For Gun Violence Researchers, Bipartisan Bill Is a ‘Glass Half Full’
dr. Rosenberg argued that prevention of gun violence and gun rights are not at odds with each other. It is possible, he said, to come up with policies that protect gun owners’ rights as well as public health. dr. Swanson believes that red flag laws are one such policy. The push for them has been 10 years in the making.
In January 2013, just weeks after a gunman killed 26 people at Sandy Hook Elementary School in Connecticut, Daniel Webster, a pioneer of gun violence research, convened a two-day meeting. summit on reducing gun violence†
Together with Mr. Horwitz, Dr. Webster the Hopkins Center for Gun Violence Solutions. Mr. Horwitz conducts advocacy, while Dr. Webster oversees academic research. The purpose of the summit, said Dr. Webster, was to put together evidence-based “recommendations for what policymakers should do to address gun violence in America,” and quickly publish them to influence congressional negotiations.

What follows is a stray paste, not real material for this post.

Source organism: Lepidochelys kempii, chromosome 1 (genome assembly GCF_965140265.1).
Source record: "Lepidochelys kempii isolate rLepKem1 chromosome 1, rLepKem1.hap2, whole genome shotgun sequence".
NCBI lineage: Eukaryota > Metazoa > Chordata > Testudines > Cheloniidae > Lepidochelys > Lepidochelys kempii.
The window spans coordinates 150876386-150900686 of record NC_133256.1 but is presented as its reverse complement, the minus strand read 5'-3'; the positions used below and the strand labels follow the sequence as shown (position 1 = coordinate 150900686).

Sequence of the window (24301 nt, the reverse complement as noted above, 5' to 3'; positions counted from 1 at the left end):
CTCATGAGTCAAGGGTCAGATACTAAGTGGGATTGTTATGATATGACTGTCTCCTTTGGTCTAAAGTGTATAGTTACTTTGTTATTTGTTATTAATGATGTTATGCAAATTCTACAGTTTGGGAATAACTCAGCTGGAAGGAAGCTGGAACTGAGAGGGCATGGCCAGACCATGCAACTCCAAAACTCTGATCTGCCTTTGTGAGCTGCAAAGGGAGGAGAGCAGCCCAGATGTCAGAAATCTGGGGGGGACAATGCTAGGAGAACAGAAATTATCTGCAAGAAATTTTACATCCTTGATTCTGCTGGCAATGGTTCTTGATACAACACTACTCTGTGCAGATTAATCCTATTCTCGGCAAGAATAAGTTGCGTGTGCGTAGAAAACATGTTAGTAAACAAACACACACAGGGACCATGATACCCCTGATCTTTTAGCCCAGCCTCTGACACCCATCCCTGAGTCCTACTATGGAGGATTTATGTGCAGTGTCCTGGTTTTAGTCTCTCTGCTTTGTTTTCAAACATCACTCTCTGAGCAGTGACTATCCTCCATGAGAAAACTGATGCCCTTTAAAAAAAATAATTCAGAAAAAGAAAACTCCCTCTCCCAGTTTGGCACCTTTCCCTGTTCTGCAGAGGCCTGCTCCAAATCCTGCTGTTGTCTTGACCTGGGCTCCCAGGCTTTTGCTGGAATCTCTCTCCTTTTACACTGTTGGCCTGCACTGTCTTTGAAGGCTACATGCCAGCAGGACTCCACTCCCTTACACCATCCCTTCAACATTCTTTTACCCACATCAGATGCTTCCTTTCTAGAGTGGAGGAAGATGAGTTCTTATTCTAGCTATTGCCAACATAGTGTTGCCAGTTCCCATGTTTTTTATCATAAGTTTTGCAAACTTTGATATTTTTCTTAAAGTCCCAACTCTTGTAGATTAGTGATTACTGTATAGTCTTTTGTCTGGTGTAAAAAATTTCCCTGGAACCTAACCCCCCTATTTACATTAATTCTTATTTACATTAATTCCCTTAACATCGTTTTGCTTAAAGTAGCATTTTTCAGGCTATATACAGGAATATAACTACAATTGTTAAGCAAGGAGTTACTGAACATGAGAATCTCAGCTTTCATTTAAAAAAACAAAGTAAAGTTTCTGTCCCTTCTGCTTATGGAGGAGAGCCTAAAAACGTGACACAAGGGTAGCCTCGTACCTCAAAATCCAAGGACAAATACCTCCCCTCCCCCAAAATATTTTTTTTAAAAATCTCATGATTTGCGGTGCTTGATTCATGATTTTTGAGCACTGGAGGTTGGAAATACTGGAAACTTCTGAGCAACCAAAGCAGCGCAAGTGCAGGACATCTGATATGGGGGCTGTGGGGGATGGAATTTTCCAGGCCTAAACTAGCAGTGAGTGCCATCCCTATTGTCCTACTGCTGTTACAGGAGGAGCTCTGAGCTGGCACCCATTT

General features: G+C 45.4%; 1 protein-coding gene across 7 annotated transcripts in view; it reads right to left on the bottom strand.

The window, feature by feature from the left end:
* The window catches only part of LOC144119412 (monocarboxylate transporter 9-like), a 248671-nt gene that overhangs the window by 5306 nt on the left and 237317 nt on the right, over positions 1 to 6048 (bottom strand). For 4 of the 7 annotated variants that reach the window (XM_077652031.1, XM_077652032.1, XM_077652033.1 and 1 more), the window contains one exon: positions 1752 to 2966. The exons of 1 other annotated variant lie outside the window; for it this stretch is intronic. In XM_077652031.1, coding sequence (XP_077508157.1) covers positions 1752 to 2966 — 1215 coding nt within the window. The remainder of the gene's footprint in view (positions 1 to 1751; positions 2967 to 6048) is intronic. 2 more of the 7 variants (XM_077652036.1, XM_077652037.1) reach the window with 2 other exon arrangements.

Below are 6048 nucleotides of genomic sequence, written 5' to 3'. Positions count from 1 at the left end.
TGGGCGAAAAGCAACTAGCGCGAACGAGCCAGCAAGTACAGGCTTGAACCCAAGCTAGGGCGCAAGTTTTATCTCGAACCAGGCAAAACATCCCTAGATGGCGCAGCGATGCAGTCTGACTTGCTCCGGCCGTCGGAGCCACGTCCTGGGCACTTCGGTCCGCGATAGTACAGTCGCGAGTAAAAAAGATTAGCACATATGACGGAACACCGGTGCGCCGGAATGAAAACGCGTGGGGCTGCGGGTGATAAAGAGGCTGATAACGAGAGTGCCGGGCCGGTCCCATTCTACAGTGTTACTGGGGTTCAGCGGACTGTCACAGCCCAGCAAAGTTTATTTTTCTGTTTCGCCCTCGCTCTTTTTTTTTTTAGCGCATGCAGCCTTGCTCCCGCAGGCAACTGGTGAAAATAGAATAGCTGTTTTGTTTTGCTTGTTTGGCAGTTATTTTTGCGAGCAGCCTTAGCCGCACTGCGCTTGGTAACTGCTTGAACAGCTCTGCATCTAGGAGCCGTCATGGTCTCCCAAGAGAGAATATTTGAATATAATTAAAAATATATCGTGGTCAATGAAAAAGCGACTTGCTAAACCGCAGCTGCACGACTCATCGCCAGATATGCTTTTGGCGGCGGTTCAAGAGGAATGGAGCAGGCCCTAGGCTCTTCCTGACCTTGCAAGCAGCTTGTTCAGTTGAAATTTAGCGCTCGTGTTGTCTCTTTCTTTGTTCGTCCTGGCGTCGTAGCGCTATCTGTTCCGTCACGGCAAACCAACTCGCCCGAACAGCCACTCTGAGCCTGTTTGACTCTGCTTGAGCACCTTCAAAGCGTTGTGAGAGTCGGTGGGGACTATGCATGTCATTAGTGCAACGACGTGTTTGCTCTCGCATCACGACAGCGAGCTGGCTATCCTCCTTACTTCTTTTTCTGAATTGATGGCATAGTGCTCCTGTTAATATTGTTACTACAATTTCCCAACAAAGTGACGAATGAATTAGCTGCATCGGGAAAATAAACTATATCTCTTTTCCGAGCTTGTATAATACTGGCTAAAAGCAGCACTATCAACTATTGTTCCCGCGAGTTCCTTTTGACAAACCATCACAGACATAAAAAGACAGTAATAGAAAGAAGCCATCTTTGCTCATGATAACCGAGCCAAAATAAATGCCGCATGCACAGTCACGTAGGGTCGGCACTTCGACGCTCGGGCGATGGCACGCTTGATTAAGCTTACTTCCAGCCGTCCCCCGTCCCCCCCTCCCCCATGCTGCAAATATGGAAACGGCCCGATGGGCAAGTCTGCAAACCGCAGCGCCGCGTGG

But the resulting book — including chapters from Dr. Swanson and Dr. Wintemute – failed to move members of Congress, who did not pass new laws.
Two months later, Mr Horwitz met a research consortiumhe said, “to really think about how to deal with this issue of firearms, mass shootings, suicide, without stigmatizing people with mental illness.”
Soon Dr. Swanson, Mr. Horwitz and others in the consortium are traveling across the country to promote evidence-based policies, including red flag laws, to state lawmakers. In 2014, California became the first state since Indiana to pass a red flag law. Today, 19 states and the District of Columbia have them.